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Georgia mother of man known as 'zip tie guy' arrested in connection to US Capitol riot

Court documents confirm that Eric Munchel and his mother, Lisa Marie Eisenhart, now face charges in connection to the Capitol riot.

NASHVILLE, Tenn — Authorities now say the mother of a man with Georgia connections who made headlines as the "zip tie guy" during a riot at the U.S. Capitol has now been arrested.

11Alive has received court documents confirming that Eric Munchel and his mother, Lisa Marie Eisenhart, now face charges of conspiracy, civil disorders, restricted building or grounds, and violent entry or disorderly conduct.

The complaint with arrest warrants was assigned on Friday. A tweet by the U.S. Attorney's Office for the Middle District of Tennessee reveals that Eisenhart was taken into custody by FBI agents in Nashville on Saturday afternoon. Munchel had been arrested in the same city roughly a week earlier.

Credit: Getty Images
WASHINGTON, DC - JANUARY 06: Protesters enter the Senate Chamber on January 06, 2021 in Washington, DC. Congress held a joint session today to ratify President-elect Joe Biden's 306-232 Electoral College win over President Donald Trump. Pro-Trump protesters have entered the U.S. Capitol building after mass demonstrations in the nation's capital. (Photo by Win McNamee/Getty Images)

New documents suggest that there is probable cause to believe both Munchel and Eisenhart "knowingly and willfully conspiring with persons known and unknown" to violate the law.

The documents allege Eisenhart traveled to Washington with her son and that investigators have photos and video showing both at a hotel - and later at the Capitol as it was stormed. It also alleges that the two were standing near as a mob attacked officers guarding the Senate chambers.

The documents also allege the mother and son had flex cuffs in their hands and later entered the Senate chambers.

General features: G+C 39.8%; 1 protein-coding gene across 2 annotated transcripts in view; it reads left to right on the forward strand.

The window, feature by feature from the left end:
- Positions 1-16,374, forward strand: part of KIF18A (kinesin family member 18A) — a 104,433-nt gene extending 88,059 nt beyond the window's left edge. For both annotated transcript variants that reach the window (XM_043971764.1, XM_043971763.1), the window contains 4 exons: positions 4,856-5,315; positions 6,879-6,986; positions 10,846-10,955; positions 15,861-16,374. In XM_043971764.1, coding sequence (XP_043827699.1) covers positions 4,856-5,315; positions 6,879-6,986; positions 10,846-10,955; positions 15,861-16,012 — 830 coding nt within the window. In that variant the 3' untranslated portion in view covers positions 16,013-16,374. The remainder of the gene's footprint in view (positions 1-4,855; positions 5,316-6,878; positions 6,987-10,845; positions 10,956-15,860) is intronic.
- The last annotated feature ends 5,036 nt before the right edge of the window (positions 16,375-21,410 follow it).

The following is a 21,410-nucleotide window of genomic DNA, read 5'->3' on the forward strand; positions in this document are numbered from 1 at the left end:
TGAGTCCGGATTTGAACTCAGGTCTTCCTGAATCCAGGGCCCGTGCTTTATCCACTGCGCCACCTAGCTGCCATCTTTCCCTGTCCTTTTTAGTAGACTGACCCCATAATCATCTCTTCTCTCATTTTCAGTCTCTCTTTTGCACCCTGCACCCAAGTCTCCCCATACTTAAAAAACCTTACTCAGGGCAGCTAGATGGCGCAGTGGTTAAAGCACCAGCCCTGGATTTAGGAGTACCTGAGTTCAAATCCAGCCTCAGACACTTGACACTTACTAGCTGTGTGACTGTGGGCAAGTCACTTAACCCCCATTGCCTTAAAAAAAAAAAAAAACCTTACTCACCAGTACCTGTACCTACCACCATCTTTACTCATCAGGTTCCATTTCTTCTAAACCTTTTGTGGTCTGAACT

The complaint also includes excerpts from a story from The Times newspaper quoting Munchel as saying, "We wanted to show that we're willing to rise up, band together and fight if necessary. Same as our forefathers, who established this country in 1776."

Eisenhart, in the article, suggests they went in as "observers" but it also details statements suggesting otherwise.

"This country was founded on revolution...I'd rather die a 57-year-old woman than live under oppression," she is quoted as saying in court documents further referencing the story.

Meanwhile, the court documents suggest Munchel was encountered by law enforcement on Jan. 6 wearing black camouflage pants and a black holster containing a taser. Munchel had admitted to participating in the rally earlier in the day and said the stun gun was for self-protection.

Both mother and son also appear to have at least past connections to Georgia.

Documents also show that both Munchel and Eisenhart had a physical address in Fort Myers, Florida in common and a post-office box in Blue Ridge, Georgia. Documents also show that Eisenhart rented a hotel in D.C. using a Georgia driver's license on Jan. 4 and checked out on Jan. 7.

Furthermore, Fulton and DeKalb County court records show Munchel previously lived in the Dunwoody area and had faced misdemeanor charges in both counties.

This is a developing story. Check back for updates.